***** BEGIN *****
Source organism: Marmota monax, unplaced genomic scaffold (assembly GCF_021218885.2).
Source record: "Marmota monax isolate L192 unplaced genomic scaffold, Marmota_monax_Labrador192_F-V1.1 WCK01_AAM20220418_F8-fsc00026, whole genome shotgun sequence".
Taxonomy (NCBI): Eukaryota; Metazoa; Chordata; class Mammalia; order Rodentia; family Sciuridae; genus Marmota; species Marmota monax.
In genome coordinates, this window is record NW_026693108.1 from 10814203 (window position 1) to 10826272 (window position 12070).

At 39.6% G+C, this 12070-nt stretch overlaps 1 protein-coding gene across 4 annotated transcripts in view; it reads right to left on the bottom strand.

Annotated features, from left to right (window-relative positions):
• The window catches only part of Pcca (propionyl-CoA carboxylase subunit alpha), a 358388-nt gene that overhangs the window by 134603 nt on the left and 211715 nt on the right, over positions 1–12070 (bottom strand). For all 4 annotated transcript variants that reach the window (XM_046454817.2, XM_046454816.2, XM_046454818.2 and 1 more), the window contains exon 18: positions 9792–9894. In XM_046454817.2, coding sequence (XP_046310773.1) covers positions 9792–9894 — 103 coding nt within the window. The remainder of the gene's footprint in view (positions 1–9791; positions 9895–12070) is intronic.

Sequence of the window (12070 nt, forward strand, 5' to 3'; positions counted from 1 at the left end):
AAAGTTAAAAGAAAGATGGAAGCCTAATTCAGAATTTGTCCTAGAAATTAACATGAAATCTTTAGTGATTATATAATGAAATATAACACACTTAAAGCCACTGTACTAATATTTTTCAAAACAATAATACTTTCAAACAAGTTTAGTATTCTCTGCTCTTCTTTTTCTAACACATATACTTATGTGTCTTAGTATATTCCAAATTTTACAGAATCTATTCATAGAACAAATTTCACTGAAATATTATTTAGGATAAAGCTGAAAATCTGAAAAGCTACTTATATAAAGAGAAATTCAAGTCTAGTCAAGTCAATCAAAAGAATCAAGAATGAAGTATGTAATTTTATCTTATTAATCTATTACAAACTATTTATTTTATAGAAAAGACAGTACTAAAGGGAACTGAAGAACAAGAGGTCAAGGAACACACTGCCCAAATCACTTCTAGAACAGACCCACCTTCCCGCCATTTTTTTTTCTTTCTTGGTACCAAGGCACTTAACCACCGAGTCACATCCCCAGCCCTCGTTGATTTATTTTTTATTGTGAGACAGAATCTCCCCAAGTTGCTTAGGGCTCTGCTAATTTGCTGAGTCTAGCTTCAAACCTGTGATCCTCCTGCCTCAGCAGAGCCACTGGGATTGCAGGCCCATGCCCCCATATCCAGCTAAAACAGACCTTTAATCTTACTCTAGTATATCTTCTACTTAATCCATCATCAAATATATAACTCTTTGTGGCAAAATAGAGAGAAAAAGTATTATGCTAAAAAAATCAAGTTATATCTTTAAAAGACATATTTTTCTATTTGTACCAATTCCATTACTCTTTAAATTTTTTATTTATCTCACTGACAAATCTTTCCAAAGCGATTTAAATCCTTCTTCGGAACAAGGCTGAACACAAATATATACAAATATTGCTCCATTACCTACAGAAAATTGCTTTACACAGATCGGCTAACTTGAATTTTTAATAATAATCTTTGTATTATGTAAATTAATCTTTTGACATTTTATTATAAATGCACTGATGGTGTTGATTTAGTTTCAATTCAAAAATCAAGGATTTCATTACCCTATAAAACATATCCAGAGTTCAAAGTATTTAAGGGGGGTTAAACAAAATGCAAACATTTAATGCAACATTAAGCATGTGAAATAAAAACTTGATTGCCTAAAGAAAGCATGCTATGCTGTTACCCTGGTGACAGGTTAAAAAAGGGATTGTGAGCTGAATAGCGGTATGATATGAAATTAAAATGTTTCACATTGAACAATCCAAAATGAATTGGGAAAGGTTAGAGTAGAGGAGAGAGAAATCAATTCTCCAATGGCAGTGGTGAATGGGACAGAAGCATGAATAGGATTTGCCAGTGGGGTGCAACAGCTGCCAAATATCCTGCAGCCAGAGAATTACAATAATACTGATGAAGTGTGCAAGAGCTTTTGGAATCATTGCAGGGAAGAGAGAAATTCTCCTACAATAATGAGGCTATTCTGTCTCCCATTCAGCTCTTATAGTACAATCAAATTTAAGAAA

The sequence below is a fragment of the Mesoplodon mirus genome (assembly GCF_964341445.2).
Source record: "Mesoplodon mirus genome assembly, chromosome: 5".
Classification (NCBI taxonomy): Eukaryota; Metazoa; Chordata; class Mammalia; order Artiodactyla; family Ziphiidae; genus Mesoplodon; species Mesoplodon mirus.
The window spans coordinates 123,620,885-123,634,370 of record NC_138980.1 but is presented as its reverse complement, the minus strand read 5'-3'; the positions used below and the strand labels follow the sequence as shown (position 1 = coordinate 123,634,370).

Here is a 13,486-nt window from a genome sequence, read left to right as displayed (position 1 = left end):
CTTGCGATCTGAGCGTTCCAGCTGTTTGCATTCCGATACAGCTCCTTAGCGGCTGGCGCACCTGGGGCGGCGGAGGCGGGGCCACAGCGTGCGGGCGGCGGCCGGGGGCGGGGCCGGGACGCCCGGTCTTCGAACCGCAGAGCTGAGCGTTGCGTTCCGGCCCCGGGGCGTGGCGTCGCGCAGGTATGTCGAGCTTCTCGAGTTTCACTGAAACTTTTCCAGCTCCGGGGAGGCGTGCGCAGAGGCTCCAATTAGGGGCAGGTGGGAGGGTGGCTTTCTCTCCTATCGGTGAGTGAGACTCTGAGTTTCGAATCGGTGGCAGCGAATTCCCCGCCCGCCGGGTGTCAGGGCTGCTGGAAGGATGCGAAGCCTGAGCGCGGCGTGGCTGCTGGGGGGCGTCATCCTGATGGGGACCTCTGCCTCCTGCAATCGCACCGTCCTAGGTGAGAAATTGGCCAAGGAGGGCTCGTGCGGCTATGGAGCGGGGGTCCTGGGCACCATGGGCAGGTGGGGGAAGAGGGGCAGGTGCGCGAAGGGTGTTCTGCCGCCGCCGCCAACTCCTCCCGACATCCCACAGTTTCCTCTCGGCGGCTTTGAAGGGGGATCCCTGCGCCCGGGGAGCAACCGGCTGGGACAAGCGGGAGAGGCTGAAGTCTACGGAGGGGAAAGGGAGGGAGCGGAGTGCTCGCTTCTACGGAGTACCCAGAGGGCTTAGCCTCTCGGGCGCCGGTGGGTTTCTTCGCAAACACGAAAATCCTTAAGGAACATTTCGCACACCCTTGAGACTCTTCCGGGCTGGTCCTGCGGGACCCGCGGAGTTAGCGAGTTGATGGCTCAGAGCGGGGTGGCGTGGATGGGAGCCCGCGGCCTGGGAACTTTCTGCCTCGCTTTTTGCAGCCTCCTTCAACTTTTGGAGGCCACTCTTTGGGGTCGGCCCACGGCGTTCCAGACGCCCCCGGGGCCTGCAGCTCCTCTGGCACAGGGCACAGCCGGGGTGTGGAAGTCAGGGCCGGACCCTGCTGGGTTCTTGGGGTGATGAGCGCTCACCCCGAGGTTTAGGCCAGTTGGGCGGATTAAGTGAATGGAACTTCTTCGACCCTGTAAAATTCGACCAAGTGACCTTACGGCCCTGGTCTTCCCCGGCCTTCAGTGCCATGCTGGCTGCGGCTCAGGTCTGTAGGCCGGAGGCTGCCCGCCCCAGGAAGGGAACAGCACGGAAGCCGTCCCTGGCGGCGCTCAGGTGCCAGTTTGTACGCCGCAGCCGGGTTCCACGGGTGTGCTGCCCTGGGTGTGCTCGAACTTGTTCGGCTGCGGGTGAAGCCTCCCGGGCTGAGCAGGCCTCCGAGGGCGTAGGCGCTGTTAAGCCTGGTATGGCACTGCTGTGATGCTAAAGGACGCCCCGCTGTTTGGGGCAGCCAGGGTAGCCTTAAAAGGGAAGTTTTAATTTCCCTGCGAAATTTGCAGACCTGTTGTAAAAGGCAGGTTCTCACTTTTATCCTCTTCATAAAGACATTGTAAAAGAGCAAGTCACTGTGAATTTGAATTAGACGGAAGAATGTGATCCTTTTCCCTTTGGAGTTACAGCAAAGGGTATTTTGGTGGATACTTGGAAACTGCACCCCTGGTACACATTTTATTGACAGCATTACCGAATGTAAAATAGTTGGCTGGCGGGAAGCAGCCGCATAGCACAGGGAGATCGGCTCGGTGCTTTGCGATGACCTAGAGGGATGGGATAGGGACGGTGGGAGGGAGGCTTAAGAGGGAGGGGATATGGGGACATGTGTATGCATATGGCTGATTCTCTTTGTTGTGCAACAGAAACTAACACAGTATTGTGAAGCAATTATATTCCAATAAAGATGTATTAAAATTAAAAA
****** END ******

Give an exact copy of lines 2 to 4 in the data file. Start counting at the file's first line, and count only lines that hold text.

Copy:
Source record: "Marmota monax isolate L192 unplaced genomic scaffold, Marmota_monax_Labrador192_F-V1.1 WCK01_AAM20220418_F8-fsc00026, whole genome shotgun sequence".
Taxonomy (NCBI): Eukaryota; Metazoa; Chordata; class Mammalia; order Rodentia; family Sciuridae; genus Marmota; species Marmota monax.
In genome coordinates, this window is record NW_026693108.1 from 10814203 (window position 1) to 10826272 (window position 12070).